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Gorillaz’s 2-D Steps Out on His Own for “Sleeping Powder”

On the smoggy new dance record, frontman Damon Albarn wonders which way is up

(Warner Bros.)
(Warner Bros.)

The cool thing about Gorillaz is that there’s the forward-facing illusion of a four-part band when it’s just Blur frontman Damon Albarn and a synthesizer, for the most part. Of course, things get more complicated and noisier when he pulls in guests from all over — as on Humanz, released just over a month ago — and Albarn’s soft, drowsy voice often takes the backseat. “Busted and Blue” was as close as listeners got to hearing Albarn (or 2-D, as he appears in the Gorillaz universe) solo, and even then, he was still outshone by Kelela, who might do dream pop better than anybody.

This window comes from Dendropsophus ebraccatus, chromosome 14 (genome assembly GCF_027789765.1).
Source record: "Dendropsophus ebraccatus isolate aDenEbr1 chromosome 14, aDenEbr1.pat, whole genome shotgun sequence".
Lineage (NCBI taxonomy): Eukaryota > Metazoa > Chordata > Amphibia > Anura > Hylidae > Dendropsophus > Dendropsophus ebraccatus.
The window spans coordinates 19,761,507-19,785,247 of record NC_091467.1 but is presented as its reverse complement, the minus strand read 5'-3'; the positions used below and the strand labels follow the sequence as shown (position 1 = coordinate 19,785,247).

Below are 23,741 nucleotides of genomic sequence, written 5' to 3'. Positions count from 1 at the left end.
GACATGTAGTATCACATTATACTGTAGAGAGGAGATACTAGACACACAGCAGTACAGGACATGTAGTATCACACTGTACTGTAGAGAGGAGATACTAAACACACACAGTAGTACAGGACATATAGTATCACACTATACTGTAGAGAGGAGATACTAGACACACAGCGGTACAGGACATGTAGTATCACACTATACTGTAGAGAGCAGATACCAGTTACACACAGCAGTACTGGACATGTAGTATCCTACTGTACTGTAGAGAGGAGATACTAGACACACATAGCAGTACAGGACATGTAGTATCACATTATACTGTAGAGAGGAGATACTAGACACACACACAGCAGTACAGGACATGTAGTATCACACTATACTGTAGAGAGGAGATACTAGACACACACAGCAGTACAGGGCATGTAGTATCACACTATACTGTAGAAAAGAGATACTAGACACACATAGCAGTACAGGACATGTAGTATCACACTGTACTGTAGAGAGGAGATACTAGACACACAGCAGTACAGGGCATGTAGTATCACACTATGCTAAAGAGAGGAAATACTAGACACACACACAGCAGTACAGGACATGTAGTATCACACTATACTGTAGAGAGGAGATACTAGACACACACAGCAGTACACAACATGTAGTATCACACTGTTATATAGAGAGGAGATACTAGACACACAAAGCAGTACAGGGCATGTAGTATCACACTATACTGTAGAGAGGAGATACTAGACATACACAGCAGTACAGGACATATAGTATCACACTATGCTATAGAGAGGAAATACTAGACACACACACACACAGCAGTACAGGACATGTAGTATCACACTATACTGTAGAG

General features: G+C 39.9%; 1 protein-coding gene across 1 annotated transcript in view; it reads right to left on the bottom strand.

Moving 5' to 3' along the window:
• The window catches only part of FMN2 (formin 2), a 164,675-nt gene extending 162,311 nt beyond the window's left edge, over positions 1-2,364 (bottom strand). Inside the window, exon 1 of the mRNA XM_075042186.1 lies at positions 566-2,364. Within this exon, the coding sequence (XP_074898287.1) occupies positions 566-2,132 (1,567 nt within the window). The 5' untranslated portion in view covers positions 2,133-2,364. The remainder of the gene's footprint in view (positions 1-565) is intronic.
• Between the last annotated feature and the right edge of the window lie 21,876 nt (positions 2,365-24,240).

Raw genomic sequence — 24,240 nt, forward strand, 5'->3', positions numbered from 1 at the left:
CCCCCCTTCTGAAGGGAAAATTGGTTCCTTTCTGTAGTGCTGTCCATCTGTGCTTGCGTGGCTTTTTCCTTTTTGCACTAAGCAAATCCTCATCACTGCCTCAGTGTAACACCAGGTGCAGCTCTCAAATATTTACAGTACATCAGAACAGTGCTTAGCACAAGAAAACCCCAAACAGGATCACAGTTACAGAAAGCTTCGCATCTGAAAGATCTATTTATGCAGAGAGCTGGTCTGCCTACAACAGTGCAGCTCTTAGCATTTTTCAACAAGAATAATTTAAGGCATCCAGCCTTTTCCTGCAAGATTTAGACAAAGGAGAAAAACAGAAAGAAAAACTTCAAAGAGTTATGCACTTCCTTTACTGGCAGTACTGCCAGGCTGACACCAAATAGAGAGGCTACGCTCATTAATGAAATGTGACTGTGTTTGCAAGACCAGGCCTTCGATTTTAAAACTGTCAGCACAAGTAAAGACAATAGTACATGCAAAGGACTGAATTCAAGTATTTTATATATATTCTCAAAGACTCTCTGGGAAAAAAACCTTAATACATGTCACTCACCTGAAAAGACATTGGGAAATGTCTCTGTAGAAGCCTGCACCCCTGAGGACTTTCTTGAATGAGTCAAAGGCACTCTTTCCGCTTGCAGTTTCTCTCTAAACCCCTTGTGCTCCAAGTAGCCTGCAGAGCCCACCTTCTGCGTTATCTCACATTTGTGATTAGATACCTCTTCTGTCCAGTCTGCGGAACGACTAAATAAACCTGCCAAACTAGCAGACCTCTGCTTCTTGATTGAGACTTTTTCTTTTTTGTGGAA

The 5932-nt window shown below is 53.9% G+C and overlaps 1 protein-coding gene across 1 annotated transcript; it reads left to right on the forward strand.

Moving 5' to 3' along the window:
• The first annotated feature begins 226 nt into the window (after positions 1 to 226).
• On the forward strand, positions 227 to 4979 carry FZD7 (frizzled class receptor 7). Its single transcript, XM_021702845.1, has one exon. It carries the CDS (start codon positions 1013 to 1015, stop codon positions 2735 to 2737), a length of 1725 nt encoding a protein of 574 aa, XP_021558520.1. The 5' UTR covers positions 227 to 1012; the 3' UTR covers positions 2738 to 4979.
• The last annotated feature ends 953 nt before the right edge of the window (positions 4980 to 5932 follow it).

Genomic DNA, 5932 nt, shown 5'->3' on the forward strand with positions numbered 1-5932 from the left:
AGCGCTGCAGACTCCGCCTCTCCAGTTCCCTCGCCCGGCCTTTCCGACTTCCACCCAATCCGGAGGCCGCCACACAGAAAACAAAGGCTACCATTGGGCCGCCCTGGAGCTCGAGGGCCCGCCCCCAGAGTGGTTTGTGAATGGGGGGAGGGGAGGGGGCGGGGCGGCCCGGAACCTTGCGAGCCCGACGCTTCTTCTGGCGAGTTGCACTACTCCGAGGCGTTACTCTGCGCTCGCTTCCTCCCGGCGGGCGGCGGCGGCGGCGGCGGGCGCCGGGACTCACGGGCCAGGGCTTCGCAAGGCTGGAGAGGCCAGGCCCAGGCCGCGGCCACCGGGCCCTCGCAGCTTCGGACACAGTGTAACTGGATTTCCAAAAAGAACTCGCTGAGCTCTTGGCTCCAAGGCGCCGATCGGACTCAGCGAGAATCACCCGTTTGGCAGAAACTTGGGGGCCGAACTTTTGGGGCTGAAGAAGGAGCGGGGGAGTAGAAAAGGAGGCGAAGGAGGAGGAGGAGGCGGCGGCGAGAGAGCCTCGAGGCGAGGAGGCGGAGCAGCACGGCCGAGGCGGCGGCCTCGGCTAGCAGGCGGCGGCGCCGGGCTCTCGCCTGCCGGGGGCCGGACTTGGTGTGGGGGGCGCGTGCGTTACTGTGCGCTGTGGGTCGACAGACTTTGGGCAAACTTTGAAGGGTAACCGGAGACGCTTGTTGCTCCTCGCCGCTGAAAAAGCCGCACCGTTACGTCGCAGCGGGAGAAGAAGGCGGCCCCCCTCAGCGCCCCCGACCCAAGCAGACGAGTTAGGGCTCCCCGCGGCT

In an interview with Zane Lowe ahead of Humanz’s release, Albarn said he had 40 or 45 songs that didn’t make the album, and added that he had plans to go through and finish them, one by one. On Thursday we got the first of those songs left on the cutting room floor, “Sleeping Powder,” on which Albarn appears solo as a digitized 2-D in a camp shirt and high-waisted slacks, tripping balls*.

*Playing a piano with MAD magazines where sheet music should be, all of which shortly thereafter disappears. Time and reality seem to bend in ways they weren’t meant to after that.


Make of the heel-dragging dance record what you will, but I’ve already convinced myself that it’s good. It begins with one of those after-school special, antidrug PSAs and explodes into increasingly buzzy and blippy production, recalling Benicio Del Toro and Johnny Depp popping a bunch of mescaline and driving to Vegas in Fear and Loathing to see Debbie Reynolds onstage. Except instead of a motorcycle race, there’s a three-ring circus. And stuffed teddy bears, for some reason.

There 2-D goes, one of Albarn’s own creations — too weird to live, too rare to die, too special to be crowded out, and completely off his face.